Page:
LNER Class A3 4472 Flying Scotsman

LNER Class A3 4472 Flying Scotsman

Infobox Locomotive
name="Flying Scotsman"

caption="Flying Scotsman" in 2003.
Despite the LNER livery, the prominent German-style smoke deflectors and double chimney are BR-era features.
designer=Sir Nigel Gresley
weight=96.25 tons (97.54 tonnes)
length=70 feet (21.6 m)
height=13 feet (4.0 m)
driversize=80 inches (2.03 m) diameter
topspeed=100 mph (161 km/h)
tractiveeffort=29,385 lbf (13,329 kgf, 130.7 kN)
railroad=London and North Eastern Railway
roadnumber=1472, renumbered 4472, renumbered 103, renumbered 60103
officialname="Flying Scotsman"
builder=Doncaster railway works
currentowner=National Railway Museum

The LNER Class A3 Pacific locomotive no. 4472 "Flying Scotsman" (originally no. 1472) was built in 1923 for the London and North Eastern Railway (LNER) at Doncaster Works to a design of H.N. Gresley. It was employed on long-distance express trains on the LNER and its successors, British Railways Eastern and North-Eastern Regions, notably the 10am London to Edinburgh Flying Scotsman service after which this locomotive was named. In its career 4472 "Flying Scotsman" has travelled convert|2000000|mi|km|lk=on.


The locomotive was completed in 1923, construction having been started under the auspices of the Great Northern Railway. It was built as an A1, initially carrying the number 1472.

Flying Scotsman was something of a flagship locomotive for the LNER. It represented the company at the British Empire Exhibition at Wembley in 1924 and 1925. At this time it acquired its name and the new number of 4472. From then on it was commonly used for promotional purposes.

With suitably modified valve gear, this locomotive was one of five Gresley Pacifics selected to haul the prestigious non-stop "Flying Scotsman" train service from London to Edinburgh, hauling the inaugural train on 1 May 1928. For this the locomotives ran with a new version of the large eight-wheel tender which held 9 tons of coal. This and the usual facility for water replenishment from the water trough system enabled them to travel the convert|392|mi|km from London to Edinburgh in eight hours non-stop. The tender included a corridor connection and tunnel through the water tank giving access to the locomotive cab from the train in order to allow replacement of the driver and fireman without stopping the train. The following year the locomotive appeared in the film "The Flying Scotsman".

On 30 November 1934, running a light test train, 4472 became the first steam locomotive to be officially recorded at convert|100|mi/h|km/h|abbr=on|lk=on|sigfig=4 and earned a place in the Land speed record for railed vehicles; the publicity-conscious LNER made much of the fact.On 22 August 1928, there appeared an improved version of this Pacific type classified A3; older A1 locomotives were later rebuilt to conform. On 25 April 1945, A1 class locomotives not yet rebuilt were reclassified A10 in order to make way for newer Thompson and Peppercorn Pacifics. This included "Flying Scotsman", which emerged from Doncaster works on 4 January 1947, as an A3 having received a boiler with a long "banjo" dome of the type it carries today. By this time it had become no. 103 in Edward Thompson's comprehensive renumbering scheme for the LNER, then 60103 from 1 January 1948, on the nationalisation of the railways when all the LNER locomotive numbers were prefixed with 60. Between 5 June 1950, and 4 July 1954, and between 26 December 1954, and 1 September 1957, under British Railways ownership, it was allocated to Leicester Central shed on the Great Central, running Nottingham Victoria to London Marylebone services via Leicester Central, and hauled one of the last services on that line before its closureFact|date=November 2007.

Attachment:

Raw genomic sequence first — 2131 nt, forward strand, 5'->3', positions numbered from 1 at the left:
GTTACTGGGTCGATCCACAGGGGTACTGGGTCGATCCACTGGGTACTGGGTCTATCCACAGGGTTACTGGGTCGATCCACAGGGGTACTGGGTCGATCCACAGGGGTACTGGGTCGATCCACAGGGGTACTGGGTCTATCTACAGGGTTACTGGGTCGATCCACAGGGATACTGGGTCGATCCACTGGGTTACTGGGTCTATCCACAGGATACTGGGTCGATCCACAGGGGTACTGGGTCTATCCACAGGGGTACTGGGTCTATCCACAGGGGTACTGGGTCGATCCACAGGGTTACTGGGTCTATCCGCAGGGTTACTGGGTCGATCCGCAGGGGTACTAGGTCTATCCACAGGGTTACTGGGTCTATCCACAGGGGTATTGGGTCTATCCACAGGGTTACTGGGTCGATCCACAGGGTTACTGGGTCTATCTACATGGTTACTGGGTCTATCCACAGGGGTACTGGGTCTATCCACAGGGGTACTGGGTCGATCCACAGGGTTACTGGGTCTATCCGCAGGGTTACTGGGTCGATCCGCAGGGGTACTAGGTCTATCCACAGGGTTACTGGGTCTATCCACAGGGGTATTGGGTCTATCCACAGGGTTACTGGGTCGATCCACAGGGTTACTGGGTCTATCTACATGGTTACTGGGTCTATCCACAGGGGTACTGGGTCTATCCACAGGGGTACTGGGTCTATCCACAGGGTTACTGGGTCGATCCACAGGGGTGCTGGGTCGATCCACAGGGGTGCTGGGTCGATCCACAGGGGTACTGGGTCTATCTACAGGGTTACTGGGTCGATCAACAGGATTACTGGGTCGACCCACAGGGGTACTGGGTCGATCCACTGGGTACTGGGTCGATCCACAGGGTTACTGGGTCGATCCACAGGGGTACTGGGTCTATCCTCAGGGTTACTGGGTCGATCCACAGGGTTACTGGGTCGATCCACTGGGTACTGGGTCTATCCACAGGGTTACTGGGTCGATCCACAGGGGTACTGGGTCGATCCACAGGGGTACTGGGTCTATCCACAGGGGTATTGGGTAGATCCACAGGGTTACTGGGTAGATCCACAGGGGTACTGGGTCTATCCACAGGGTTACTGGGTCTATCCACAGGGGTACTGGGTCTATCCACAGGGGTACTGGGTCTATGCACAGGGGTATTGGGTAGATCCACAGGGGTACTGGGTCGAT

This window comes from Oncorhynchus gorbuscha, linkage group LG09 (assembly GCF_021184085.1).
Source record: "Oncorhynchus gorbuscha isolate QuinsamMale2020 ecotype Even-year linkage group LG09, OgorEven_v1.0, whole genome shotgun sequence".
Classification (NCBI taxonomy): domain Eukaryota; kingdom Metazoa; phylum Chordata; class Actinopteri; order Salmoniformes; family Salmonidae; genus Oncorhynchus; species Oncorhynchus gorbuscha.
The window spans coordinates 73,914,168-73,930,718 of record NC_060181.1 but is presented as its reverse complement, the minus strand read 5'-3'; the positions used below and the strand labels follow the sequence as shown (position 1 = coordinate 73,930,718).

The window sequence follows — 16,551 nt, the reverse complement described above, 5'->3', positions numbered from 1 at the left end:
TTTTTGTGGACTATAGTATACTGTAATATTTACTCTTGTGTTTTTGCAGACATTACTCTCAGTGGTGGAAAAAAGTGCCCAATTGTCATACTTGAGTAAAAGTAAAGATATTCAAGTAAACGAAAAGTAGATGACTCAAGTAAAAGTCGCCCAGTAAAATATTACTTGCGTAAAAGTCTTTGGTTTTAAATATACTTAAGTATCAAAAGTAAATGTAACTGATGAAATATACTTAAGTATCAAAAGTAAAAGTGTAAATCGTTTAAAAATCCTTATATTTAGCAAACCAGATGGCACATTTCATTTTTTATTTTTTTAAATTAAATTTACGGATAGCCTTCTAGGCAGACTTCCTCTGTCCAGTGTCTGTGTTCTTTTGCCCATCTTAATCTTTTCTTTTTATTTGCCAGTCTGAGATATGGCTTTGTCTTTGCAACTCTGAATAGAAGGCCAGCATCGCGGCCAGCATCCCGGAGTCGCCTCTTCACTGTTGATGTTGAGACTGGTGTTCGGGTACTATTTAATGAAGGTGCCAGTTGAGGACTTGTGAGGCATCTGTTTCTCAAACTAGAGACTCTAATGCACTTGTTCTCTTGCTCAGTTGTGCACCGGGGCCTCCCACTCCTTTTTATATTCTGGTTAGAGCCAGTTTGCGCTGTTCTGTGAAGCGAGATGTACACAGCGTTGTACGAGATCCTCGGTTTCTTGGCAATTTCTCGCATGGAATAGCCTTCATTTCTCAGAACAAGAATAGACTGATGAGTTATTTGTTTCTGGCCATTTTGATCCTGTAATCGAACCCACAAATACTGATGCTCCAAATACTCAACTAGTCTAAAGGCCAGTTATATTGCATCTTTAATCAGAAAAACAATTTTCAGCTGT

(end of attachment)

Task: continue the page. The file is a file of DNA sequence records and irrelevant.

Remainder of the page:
All A3 Pacifics were subsequently fitted with a double KYLCHAP chimney to improve performance and economy. This caused soft exhaust and smoke drift that tended to obscure the driver's forward vision; the remedy was found in the German-type smoke deflectors fitted from 1960, which somewhat changed the locomotives' appearance but successfully solved the problem. [Reed Brian "LNER non-streamlined Pacifics" Profile Publications, Windsor, UK. Undated - 1960s: p. 22]


60103 ended service with British Railways in 1963 and was sold for preservation to Alan Pegler who had it restored as closely as possible to its original LNER condition. It then worked a number of railtours, including a non-stop London–Edinburgh run in 1968 – the year steam traction officially ended on BR. As watering facilities for locomotives had by then disappeared a second 8-wheel tender was adapted as an auxiliary water tank.

In 1969 it went on a promotional tour to the USA, where it was fitted with cowcatcher, high-intensity headlamp, bell, air brakes and buckeye couplings. The trip was initially a success, but when Pegler's backers withdrew their support he began to lose money and was finally bankrupted in 1972. Fears then arose for the engine's future, the speculation being that it could take up permanent residence in America or even be cut up. Fortunately in January 1973 William McAlpine stepped in at the eleventh hour and had the locomotive repaired and repatriated.